Emily is sharing tips for growing vegetables in the winter in areas that have a mild winter:
During the winter months vegetable planting slows down as we prepare our gardens for hard freezes and rain. While doing so we watch the prices of fruit and vegetable rise to unrealistic proportions as our pocket book drains. Our pocket books don’t have to take a beating during this time of year if we plan right. Winter vegetable gardening can be done successfully with a little planning and preparation. Keep in mind that winter weather can vary from region to region so you need to check your hardiness zone to ensure you are planting the right plants for each season.
Winter Vegetable Gardening Guide for Mild Climates
First things first, if you have a greenhouse you have an advantage over those who don’t own one. A greenhouse is a wonderful thing to own but not everyone has the space or the money to buy one. If you have space and you can afford it I highly recommend the investment. There are “build it yourself Greenhouse kits” on Amazon that are fairly inexpensive. You can also build your own greenhouse out of bamboo using these instructions. Having a greenhouse means your crops are protected from frost. A heated greenhouse will create an appropriate atmosphere if you want to grow warm-weather crops.
Late planting of crops do well in climates that have a milder winter; crops won’t do well in places where winters go beyond negative degrees. The Pacific Northwest is an ideal climate for winter vegetables because the winters are mild. The environmental conditions of cool weather add sweetness and crispness to fall vegetables. Some of the Fall crops that do well in winter include Brussels sprouts, kale, parsley, radishes, spinach, some lettuces, Swiss chard, parsnips, carrots, onions, and beets. You can plant or carry over these vegetables from your fall harvest in late fall and expect an early winter harvest.
Vegetables that Grow Well in Cool Weather:
- kale (How to Grow Kale)
- carrots (How to Grow Carrots)
- Swiss chard (How to Grow Swiss Chard)
- broccoli (How to Grow Broccoli)
- cauliflower (How to Grow Cauliflower)
- cabbage (How to Grow Cabbage)
- beets (How to Grow Beets)
- radishes (How to Grow Radishes)
- bush beans
- Brussels sprouts (How to Grow Brussels Sprouts)
- Chinese cabbage
- kohlrabi (How to Grow Kohlrabi)
- onions (how to grow larger onions)
- mustard greens
- lettuces (How to grow gourmet lettuces.)
- peas (How to Grow Peas)
- fava beans
Managing Garden Pests During the Winter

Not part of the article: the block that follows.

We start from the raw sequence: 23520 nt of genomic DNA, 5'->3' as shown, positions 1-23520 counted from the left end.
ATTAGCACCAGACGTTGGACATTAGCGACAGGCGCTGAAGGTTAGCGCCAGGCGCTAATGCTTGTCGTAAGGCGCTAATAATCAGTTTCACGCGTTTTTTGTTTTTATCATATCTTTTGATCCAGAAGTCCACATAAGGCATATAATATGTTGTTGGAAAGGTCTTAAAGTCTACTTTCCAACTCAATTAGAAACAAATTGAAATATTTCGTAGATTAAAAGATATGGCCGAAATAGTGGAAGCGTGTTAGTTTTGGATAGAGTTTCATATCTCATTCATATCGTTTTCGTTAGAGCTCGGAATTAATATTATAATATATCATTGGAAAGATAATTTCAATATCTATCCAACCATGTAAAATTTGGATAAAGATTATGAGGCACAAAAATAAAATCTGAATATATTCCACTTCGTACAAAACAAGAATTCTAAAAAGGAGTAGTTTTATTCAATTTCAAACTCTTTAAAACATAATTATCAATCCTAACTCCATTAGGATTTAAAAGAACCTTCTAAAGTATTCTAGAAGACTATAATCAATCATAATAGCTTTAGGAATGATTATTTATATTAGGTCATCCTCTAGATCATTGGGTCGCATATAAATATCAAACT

Pest management during the winter months depends on the severity of weather conditions. For very mild winters you may actually see a worsening of insects attacking the beds. To treat winter insect attacks you want to use a softer insecticide such as a natural vinegar, pepper or garlic spray. Here are some homemade insecticide recipes you can make. Generally speaking, you won’t have an insect problem when it begins to ice over or snow. Just because insects are less of a problem after a freeze, doesn’t meant that other pests such as rabbits, deer, and squirrels will not be a problem. They actually may become more of a problem as other vegetation dies back. Here is a homemade rabbit repellent recipe and natural ways to repel deer, but you may need to protect your garden with appropriate fencing.
How to Protect Your Garden During a Freeze
With the proper tools and knowledge, preparing for the winter freeze is much easier than people think. All it takes is a quick eye to sense when a freeze or snow is coming and the right products to protect the plants.
Provide ground cover for vegetables in the winter. When carrying fall crops into the winter months you need to protect them from the cold, frost and icy rain. Straw, hay or burlap bags can be used as ground cover to protect the roots.
Use a cloche – You can make a frugal cloche with plastic milk jugs, soda bottles, cartons and large plastic fruit bowls. Just use them to cover the more delicate plants and act as a cloche to protect the plants from a freeze or snow. You can also place your crops in terracotta planters before planting in the ground to keep the roots warm during cold fronts.
If you are caught unaware, don’t give up hope. Snow can actually provide insulation and protection against severe freezes. Once the snow melts, cut away the damaged leaves and give it a chance before you dig it out. Spinach, beets, parsnips, onions, carrots, garlic, Swiss Chard, and kale have a very good chance of coming back and providing you will an early spring harvest.
Emily is passionate about growing her own food, crafts, sewing, developmental disabilities and blogging. You can find her blogging over at Emily’s Frugal Tips, a frugal blog dedicated to teaching families how to live with more for less money.Yum